The world’s first semi-automated colony counter provides accurate results of Legionella pneumophilia and Pseudomonas aeruginosa in environmental samples in record time


Diamidex have developed and produced the world’s first semi-automated microcolony counter. With its unparalleled optical resolution and state-of-the-art software that utilizes machine learning capabilities, the MICA Fluorescence Counter detects and counts microorganisms in their early microcolony stage.

This instrument allows operators to count microcolonies on a membrane. The MICA counter has an optical system that takes very high resolution snapshots of each membrane; these are then analyzed by the counter software to accurately determine the number of microorganisms on each membrane.

MICA is a user-friendly, turnkey system in which the end user is led, one step at a time, through a protocol for the targeted microorganism. Automated counting significantly reduces the amount of uninterpretable results compared to traditional culture methods, but faster turnaround time.

This avant-garde but user-friendly device will not force you to change your habits; you can automatically count Pseudomonas aeruginosa grown on your usual CN agar plate, in CFU, but much faster. You simply follow the usual NF EN ISO 16266 procedure and there is no need to change or add reagents. Incubation is reduced from 44 to 24 hours – and using MICA to count P. aeruginosa at its microcolony stage means CFU data is ready in just 24 hours, instead of the 44 hours you need with a manual counting.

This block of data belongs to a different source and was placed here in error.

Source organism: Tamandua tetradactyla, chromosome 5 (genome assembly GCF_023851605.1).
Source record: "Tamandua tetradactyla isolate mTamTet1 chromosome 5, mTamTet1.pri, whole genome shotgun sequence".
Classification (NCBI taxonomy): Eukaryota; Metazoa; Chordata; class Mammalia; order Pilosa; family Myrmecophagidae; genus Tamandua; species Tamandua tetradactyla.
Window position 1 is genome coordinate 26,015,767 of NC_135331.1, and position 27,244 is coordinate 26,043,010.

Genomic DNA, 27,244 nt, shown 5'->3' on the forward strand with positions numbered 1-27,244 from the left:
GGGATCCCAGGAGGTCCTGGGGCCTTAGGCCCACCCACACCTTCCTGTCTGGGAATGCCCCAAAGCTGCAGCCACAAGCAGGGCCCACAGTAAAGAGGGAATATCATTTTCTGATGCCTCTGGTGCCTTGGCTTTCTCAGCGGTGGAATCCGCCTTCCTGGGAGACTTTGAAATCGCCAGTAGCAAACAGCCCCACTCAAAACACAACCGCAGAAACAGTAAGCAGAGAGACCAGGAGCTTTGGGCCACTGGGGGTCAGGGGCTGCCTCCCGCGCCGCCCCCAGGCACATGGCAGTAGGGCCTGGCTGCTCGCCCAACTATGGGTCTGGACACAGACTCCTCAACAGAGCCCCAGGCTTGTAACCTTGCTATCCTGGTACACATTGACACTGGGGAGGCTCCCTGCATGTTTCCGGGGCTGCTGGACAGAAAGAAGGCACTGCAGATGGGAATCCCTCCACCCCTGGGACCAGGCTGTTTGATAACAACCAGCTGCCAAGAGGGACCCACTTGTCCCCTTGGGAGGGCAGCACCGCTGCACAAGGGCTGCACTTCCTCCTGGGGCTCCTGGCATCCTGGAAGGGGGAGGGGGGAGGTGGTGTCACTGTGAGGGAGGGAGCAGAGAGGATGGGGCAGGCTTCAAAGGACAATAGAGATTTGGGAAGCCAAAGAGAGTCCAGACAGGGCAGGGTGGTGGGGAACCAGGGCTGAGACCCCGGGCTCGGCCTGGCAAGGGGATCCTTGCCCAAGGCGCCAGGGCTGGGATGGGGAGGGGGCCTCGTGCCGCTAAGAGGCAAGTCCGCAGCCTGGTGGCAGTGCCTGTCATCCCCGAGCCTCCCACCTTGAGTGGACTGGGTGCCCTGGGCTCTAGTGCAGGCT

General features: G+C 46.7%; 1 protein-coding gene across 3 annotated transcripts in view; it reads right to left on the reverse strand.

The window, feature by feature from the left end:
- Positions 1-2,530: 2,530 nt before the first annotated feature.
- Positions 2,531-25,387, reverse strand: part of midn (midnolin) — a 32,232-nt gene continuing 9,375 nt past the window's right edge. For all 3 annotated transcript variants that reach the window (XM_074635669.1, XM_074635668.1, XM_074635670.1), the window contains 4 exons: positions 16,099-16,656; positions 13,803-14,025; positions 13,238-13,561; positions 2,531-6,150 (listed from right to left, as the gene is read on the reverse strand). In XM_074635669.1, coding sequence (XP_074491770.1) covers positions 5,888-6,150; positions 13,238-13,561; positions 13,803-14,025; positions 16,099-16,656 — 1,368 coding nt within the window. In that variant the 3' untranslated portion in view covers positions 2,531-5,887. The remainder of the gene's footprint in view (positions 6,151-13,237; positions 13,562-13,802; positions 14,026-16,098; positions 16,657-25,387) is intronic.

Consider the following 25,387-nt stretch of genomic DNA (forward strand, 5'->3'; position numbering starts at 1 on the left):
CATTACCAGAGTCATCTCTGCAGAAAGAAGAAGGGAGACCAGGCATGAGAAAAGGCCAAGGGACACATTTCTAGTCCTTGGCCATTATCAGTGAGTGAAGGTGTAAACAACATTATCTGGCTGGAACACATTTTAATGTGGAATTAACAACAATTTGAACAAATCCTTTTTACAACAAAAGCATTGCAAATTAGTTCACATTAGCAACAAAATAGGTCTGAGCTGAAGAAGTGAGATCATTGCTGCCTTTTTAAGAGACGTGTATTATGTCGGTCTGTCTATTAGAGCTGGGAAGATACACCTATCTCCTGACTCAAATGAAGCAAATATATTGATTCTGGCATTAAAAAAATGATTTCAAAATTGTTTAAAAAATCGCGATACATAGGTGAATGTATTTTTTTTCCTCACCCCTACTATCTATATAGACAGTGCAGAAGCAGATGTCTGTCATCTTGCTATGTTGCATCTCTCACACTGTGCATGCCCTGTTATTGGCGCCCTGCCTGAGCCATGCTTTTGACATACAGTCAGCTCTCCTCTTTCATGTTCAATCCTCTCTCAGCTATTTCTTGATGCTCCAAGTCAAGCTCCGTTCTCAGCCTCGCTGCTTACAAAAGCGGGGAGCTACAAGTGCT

Legionella pneumophila is a ubiquitous bacterium; it grows in its natural habitat, which is warm water, and adapts to other environments with similar characteristics, including the human body, which has the ideal temperature for the growth of this pathogenic bacterium. When inhaled, Legionella pneumophila can enter the lungs to replicate until it causes the potentially fatal Legionnaires’ disease.

Thanks to Diamidex technology, it is now possible to detect and enumerate Legionella pneumophila after only 48 hours of incubation on a Petri dish, compared to 10 days with the standard method. Only culturable Legionella pneumophila are counted from all serogroups, so there are fewer uninterpretable and more accurate results; all Legionella pneumophila micro-colonies present are counted rather than a few representative ones. This technology also offers a much more economical way to test Legionella pneumophila than conventional methods.


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